Missing the point - Re: Tax-deductability of donation in Europe

Andy Fletcher andy_offsite at cyberware.co.uk
Fri Dec 22 23:43:07 UTC 2000

I knew the information was somewhere. Where we have to be careful is making 
sure "that our purposes are charitable (and therefore do not include a 
political purpose)". I think that this requirement could be difficult to 
sustain in our case and the ongoing responsibility on the directors would 
put a crimp in our style.


Publication CC9 from the charity commission states ...

(See http://www.charity-commission.gov.uk/cc9.htm or 
http://www.charity-commission.gov.uk/pdfs/cc9text.pdf )

Section 1: Introduction
3. Charities operate for the public benefit and their contribution to 
public life is immense. It includes tackling new issues and developing new 
ways of dealing with problems. Charities have a wealth of knowledge and 
experience which they can contribute to the solution, as well as the 
treatment, of problems relating to their area of work. The nation would be 
impoverished if charities were cut off entirely from public debate and the 
opportunity to inform decision-makers.
4. Charities must not be political organisations. But they are not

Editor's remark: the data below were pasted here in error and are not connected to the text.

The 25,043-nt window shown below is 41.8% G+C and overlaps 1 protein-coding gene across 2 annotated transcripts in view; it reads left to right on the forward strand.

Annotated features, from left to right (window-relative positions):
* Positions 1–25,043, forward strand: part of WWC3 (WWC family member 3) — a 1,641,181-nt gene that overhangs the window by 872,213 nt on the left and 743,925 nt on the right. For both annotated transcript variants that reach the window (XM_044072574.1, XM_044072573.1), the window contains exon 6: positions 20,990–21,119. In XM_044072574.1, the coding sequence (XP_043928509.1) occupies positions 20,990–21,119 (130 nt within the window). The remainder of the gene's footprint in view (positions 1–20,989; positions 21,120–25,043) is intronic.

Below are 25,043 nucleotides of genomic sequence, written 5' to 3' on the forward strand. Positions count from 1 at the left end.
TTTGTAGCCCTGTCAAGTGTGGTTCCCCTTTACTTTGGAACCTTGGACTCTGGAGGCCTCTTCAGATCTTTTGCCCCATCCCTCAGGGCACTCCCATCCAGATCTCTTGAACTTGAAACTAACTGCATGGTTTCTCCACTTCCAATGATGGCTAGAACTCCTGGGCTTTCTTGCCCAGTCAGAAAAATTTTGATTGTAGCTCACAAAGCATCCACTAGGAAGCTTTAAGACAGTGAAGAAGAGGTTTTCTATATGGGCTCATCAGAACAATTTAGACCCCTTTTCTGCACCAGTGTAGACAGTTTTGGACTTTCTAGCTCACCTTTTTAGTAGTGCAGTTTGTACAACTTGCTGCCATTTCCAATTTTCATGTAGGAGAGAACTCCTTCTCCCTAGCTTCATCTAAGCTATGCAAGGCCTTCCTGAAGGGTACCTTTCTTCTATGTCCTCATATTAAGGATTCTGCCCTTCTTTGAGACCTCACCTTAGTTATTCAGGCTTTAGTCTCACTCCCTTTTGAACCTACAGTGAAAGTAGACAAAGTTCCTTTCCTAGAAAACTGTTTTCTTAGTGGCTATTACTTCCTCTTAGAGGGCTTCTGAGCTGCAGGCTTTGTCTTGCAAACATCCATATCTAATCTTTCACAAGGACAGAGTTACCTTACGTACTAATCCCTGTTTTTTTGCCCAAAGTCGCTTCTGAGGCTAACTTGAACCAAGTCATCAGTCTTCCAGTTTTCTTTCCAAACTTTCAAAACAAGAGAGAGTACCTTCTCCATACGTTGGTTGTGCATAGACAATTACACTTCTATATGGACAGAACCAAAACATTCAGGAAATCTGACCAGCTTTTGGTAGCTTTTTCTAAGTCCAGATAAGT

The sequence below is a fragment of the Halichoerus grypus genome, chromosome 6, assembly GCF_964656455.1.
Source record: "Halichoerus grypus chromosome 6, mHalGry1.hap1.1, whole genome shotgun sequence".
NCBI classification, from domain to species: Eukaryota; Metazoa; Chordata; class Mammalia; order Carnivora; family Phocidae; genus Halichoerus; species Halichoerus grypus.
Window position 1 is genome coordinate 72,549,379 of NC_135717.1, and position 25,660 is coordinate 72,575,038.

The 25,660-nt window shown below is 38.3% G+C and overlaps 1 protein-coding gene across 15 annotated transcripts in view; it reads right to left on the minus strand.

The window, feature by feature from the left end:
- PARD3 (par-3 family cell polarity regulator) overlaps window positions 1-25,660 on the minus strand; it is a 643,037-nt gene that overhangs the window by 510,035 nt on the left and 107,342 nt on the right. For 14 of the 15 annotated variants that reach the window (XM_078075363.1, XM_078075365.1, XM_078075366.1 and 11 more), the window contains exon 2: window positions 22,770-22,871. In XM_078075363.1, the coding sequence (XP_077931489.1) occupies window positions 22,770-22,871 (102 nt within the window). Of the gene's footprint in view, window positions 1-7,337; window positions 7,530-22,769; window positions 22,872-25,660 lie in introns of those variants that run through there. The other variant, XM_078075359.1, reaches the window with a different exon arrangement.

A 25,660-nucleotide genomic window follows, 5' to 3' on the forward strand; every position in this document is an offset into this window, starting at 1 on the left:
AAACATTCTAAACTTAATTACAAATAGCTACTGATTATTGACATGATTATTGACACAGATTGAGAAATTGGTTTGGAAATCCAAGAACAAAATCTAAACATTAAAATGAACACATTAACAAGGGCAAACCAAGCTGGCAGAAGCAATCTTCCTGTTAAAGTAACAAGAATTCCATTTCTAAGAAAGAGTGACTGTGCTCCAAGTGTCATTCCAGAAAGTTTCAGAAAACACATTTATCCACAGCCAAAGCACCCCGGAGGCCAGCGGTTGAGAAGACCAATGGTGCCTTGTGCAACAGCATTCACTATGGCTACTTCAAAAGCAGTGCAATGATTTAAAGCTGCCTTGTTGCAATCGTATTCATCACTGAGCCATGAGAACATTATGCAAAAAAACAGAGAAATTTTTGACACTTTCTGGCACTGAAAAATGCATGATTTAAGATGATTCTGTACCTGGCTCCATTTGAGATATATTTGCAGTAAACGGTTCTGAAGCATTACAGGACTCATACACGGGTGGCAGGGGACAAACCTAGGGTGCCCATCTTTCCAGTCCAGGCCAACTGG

precluded from all political activity. A distinction must be made between 
political purposes and political activities. The Courts have made it clear 
that a body whose stated purposes included the attainment of a political 
purpose cannot be charitable (Section 2 of this publication amplifies 
this). A body whose purposes are charitable (and therefore do not include a 
political purpose) may nevertheless engage in activities which are directed 
at securing, or opposing, changes in the law or in government policy or 
decisions, whether in this country or abroad (in this publication the 
expression "political activities" is used in this sense). But charities 
cannot engage in such political activities without restraint. In this there 
is a crucial difference between them and non-charitable voluntary bodies. 
Other voluntary bodies, unlike charities, having complete freedom within 
the law to support any cause they like. Charities on the other hand are 
restricted in the extent to which they can engage in political activities 
by the legal rules applying to them by virtue of their charitable status.
5. The degree to which charities may engage in political activity is the 
subject of this publication. The Guidance does not represent a view of what 
activities are acceptable as being of social or moral worth but seeks to 
describe what activities we consider charities can properly undertake under 
the existing law.
6. In any case where trustees remain uncertain as to the legality of 
proposed activities they should not hesitate to consult their legal 
advisers or to seek advice from us

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